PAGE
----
Oil painting is the process of painting with pigments that are bound with a medium of drying oil (hence the ‘oil-based’ appellation). The binder most commonly used is linseed oil, but poppy seed oil, walnut oil or safflower oil can also be used, with varying results. Different oils confer various properties to the oil paint, such as less yellowing or different drying times, or a different sheen. A basic rule of oil paint is ‘fat over lean’. This means that each additional layer of paint should contain more oil than the layer below to allow proper dying. If this rule is not followed, the final painting will crack and peel. Oil paints may require the use of solvents such as mineral spirits or turpentine to thin the paint and clean up. Recently however, some water miscible oil paints have been developed for artist’s use.
Acrylic painting is the process of painting with pigments that are bound by an an emulsion of water and acrylic polymer. Acrylic artist paints may be thinned with water and used as washes in the manner of watercolor paints, but the washes are not re-hydratable once dry. The artist can mix media with their paints, and use topcoats or varnishes to alter or unify sheen if desired.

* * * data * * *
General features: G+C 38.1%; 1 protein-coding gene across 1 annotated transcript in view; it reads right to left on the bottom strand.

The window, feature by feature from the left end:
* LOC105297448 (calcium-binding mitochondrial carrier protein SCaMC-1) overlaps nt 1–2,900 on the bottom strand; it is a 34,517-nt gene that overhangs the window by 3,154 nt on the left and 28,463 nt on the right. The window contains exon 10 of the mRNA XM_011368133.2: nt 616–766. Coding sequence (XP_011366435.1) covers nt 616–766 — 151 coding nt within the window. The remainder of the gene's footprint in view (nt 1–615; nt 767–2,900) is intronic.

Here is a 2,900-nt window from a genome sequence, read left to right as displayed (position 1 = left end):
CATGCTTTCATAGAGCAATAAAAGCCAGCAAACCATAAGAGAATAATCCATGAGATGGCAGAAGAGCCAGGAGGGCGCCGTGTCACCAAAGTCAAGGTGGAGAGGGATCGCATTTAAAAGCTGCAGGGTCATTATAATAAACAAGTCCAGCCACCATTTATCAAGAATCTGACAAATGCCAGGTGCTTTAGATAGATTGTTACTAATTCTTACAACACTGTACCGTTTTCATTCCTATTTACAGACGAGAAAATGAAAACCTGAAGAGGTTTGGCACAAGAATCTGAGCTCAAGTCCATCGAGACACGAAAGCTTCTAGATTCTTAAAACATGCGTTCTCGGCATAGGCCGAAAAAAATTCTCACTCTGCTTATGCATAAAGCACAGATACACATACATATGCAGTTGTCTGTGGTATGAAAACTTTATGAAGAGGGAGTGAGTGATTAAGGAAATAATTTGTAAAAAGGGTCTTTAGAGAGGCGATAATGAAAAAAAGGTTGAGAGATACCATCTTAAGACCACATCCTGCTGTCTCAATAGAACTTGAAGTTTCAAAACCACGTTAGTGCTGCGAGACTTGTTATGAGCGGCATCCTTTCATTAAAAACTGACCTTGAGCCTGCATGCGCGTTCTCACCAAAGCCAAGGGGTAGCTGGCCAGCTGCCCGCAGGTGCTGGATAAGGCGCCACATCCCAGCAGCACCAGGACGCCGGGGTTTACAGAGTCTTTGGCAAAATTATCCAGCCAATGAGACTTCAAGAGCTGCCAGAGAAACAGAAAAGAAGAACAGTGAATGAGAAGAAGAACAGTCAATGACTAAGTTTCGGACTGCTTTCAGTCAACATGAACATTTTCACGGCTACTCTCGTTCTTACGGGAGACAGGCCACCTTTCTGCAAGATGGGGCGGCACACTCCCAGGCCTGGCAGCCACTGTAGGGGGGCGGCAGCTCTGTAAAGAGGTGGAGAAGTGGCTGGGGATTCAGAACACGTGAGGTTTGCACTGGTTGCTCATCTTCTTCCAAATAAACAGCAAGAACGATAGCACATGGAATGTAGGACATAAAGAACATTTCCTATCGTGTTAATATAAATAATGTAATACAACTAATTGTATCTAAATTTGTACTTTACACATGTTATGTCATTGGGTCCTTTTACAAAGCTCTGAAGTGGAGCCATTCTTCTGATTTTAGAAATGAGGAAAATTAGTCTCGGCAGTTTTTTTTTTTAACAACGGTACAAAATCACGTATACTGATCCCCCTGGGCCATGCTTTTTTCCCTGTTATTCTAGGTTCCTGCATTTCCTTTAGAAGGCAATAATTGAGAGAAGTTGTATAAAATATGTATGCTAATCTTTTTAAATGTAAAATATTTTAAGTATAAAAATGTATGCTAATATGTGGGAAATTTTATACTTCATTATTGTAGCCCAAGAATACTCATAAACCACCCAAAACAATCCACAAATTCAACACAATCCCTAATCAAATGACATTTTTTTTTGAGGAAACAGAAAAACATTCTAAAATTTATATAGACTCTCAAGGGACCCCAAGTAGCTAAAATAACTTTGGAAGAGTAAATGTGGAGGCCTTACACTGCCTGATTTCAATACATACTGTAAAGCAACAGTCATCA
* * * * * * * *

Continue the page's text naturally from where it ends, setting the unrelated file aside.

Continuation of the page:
The main difference between the two media is the drying time: Oil paints remain wet longer than acrylic paints, enabling the artist to change the color, texture of form of the figure. At times, the painter might even remove an entire layer of paint and begin anew. But it also makes it impossible to work fast. When using acrylic painting, it is possible to use acrylic retarders to slow the evaporation rate of the water. These acrylic retarders are generally glycol or glycerin based.
Another difference is that oil paint has a higher pigment load than acrylic paint. Besides, not all pigments in oil are available in acrylic. But acrylic paints, unlike oil, may also be fluorescent.
Finally, acrylic paint offers much more versatility and lends itself well to decorative arts. Acrylics can be used in Mixed Media (see the ‘mixed media’ tab on our website), and allows the use of pastel, charcoal, pen, etc. on top of the dried acrylic painted surface. Mixing other bodies into the acrylic is possible –sand, rice, even pasta or fabrics may be incorporated in the artwork.